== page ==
US Navy & Saturation Diving
US Navy Diving
The beginning of the U.S. Navy diving program is unknown; however, official records indicate that George Stillson began developing the Navy’s program in 1912. The F-4 submarine disaster of 1915 somewhat paralleled the more recent Thresher incident in terms of government and public reaction. It apparently stimulated interest in diving. The first U.S. Navy diving school was opened in 1915. The Navy’s famous Experimental Diving Unit was originated in 1927. Navy helium-oxygen diving experiments began in the l930s and were used extensively in the salvage of the submarine Squalus (1939). During World War II, the great potential of military diving became evident.
The famous USN Underwater Demolition Team had its beginning in the summer of 1943. Personnel for this first team came from Navy Construction Battalions, Navy/Marine Scout and Raider Volunteers, and the Office of Strategic Services (OSS). The World War II Frogman was primarily a surface swimming reconnaissance and demolition specialist. Diving apparatus was used on a limited basis during the war. The first open-circuit SCUBA was acquired by Commander Francis Douglas Fane in 1947. Navy UDT personnel saw extensive action in Korea and Vietnam.
U.S. Navy SEAL (Sea, Air, Land) Teams ONE and TWO were commissioned by John F. Kennedy on January 1, 1962. This special warfare group was organized and trained to conduct unconventional warfare, counter-guerrilla, and clandestine operations in maritime areas and river environments. Diving is only one of many special activities common to SEAL training.
Experimentation with living in a hyperbaric environment began in the early 1930s. The concept of saturation diving and living in underwater habitats was introduced by G. Bond (U.S. Navy submarine medical officer). In 1964 the first U.S. underwater living experiment, SEALAB 1, was conducted off Bermuda at a depth of 192 ft. SEALAB II and other projects followed as a part of the Man-in-the-Sea Program. Concurrently, Jacques Cousteau conducted the CONSHELF series of underwater living and work programs with a successful 28-day/330 FSW CONSHELF 3 submergence. More recently the TEKTITE, HYDROLAB, and AQUARIUS programs have provided opportunities for scientists to utilize saturation diving techniques.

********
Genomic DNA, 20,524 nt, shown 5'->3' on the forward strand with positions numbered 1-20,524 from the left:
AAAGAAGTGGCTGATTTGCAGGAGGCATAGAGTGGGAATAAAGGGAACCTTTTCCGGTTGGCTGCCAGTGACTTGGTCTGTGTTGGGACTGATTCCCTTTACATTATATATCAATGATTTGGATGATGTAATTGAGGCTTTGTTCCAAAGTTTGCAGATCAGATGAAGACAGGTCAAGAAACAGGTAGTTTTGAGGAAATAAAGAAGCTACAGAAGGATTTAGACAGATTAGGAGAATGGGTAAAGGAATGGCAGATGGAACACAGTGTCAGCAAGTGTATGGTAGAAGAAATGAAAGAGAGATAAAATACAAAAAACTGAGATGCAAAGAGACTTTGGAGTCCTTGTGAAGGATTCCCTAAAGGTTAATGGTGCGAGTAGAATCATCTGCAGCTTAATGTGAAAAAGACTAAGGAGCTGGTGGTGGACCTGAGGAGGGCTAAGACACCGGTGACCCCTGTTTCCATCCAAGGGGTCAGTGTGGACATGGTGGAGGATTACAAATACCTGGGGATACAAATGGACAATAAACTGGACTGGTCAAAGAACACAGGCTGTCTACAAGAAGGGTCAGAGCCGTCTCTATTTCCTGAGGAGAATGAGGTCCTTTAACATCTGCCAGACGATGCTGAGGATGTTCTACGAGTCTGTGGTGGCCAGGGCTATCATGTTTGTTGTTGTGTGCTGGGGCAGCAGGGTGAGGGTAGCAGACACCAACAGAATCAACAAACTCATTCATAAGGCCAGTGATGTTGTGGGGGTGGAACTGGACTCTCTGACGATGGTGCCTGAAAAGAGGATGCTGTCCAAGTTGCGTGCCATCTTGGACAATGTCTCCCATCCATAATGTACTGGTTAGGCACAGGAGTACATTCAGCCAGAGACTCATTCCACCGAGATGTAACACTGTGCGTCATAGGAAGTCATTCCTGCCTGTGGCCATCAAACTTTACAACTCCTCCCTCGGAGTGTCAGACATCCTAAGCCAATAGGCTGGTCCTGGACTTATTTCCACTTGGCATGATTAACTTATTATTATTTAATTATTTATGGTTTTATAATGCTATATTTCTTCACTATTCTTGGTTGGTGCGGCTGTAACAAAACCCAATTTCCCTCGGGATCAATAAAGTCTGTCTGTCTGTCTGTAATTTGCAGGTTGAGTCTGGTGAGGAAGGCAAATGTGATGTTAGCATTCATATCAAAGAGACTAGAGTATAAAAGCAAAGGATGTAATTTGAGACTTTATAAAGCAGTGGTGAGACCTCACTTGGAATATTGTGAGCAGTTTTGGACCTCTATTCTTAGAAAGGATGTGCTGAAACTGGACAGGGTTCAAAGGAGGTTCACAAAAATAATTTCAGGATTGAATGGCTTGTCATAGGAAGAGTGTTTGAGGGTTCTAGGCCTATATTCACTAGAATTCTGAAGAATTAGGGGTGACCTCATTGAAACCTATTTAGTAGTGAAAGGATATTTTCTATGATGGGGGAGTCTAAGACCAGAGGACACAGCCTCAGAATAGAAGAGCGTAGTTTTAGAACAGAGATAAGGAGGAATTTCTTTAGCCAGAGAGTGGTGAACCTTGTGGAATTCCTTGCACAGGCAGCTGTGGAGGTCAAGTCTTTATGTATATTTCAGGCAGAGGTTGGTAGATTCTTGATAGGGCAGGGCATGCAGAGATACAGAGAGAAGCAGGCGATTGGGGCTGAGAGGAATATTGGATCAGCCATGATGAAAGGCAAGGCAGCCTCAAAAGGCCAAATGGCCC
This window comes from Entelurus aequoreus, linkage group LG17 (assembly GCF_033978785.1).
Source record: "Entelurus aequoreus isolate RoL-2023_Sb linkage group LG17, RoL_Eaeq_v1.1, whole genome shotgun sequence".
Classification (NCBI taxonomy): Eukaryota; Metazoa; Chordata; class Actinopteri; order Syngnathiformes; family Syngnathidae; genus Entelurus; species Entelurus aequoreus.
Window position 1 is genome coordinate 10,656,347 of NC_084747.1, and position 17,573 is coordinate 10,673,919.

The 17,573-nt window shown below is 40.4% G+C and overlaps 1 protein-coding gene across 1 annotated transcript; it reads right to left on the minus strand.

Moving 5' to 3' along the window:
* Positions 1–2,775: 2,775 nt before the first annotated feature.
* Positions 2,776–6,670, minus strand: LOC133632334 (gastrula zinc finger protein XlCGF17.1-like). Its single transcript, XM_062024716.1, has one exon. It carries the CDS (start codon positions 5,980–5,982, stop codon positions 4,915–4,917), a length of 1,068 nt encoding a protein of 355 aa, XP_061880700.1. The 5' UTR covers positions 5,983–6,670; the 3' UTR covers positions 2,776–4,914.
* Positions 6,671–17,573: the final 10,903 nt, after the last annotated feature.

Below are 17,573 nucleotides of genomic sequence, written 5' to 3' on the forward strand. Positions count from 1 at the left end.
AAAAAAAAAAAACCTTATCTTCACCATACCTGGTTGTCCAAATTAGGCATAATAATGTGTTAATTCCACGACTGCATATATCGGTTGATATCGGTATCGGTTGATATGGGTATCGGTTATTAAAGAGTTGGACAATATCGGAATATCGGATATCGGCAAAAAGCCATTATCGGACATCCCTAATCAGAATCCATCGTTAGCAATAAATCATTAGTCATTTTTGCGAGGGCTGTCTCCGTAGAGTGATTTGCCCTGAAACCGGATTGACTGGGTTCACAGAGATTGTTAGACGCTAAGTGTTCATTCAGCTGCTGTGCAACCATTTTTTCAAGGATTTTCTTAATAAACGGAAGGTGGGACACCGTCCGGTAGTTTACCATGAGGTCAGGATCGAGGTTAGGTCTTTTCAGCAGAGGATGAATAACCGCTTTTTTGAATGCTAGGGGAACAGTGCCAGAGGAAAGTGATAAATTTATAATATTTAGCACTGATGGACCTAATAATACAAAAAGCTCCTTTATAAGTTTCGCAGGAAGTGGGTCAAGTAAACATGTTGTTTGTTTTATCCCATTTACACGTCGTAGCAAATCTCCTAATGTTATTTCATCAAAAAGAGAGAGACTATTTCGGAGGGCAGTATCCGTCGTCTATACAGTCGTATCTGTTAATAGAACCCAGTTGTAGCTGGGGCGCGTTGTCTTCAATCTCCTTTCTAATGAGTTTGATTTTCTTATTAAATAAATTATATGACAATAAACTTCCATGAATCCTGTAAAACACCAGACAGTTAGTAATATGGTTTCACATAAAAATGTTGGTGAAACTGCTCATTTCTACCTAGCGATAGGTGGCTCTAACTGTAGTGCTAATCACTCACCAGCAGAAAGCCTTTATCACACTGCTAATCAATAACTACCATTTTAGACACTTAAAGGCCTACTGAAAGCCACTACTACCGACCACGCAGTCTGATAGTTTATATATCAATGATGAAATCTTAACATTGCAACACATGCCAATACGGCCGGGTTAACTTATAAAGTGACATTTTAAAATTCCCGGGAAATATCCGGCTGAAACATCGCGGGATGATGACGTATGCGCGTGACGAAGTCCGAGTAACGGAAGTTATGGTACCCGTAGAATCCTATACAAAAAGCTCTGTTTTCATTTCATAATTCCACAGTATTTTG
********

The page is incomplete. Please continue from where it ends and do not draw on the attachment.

The first commercial saturation diving job was conducted during the summer of 1965 at Smith Mountain Dam in Virginia. These divers remained at depths of 200 feet up to five days using the Westinghouse Cachalot system. The same system was used the following year for the first saturation dive conducted in the Gulf of Mexico at a depth of 240 feet. In 1967, the working depth was extended to 600 feet. Comex divers (France) extended saturation diving to 840 feet in 1970. In 1988, Comex extended hydrogen-helium-oxygen saturation diving to a storage depth of 1706 feet with excursions to 1742 feet. Although divers are technically and physiologically capable of working to these depths, some authorities suggest that the practical working limit for modern saturation diving is 750 feet.
The diving industry was now pushing to greater depths and staying for longer durations. During the 1970s, working dives were made to depths exceeding 1000 fsw. Experimental chamber dives tested the diver’s ability to function in excess of 2000 fsw. The bell/saturation system became the mainstay of the diving industry. The new self-contained, closed-circuit, mixed-gas breathing apparatus was capable of sustaining a diver at depths beyond 1000 FSW for up to 6 hours. The increasing demand for the working diver in the oil industry and offshore construction had opened a new era of diving. During that decade the diving industry made tremendous advancement via commercial rather than military influences.
One Atmosphere Diving Systems
The first Atmospheric Pressure Diving system design appeared around 1715. It wasn’t ununtil the 1920s that Joseph Peress started development of a fluid supported universal joint. That led to the development of a successful armored diving suit in 1933. Although, successfully used in the 1930s, this suit and concept world lay dormant until the l960s. In 1968 a British firm recognized the potential significance of this diving system. It could be beneficial in the offshore petroleum industry and persuaded Peress to assist in the development of a second suit. The suit/system was named JIM after the first diver, Jim Jarret. Jarret used the suit at 150 meters in the salvage of the Lusitania. This concept, the One Atmosphere Diving System, played a dominate role in offshore petroleum industry diving throughout the 1970s and 1980s. Dives to more than 1800 feet were now possible without the complex physiological and logistical problems associated with saturation and decompression. Ascent from a dive to 1000 feet, now took only a matter of minutes compared to the eight days of decompression previously required.
Increased operational cost, risk factors, insurance, and technological advancement was soon to push saturation diving to an even lower priority in operational diving options. The 1980s saw major development in underwater robotics. The Remotely Operated Vehicle (ROV) would challenge both the saturation diver and JIM. In the 1990s, underwater robots emerge as the primary underwater work system. Would the diver be replaced? Not completely! The role that the diver will play in underwater work will never be the same as it was in the 1960s and l970s. The immediate future holds many advances in diving apparatus, techniques, and physiology that will influence the expansion of research, commercial, sport, and military diving activities.
The history of diving is far too complex and exciting to summarize in a few pages. Any student of diving will find the historical aspects exciting and informative. One must know how we arrived at our present level of knowledge and technology in order to build the future.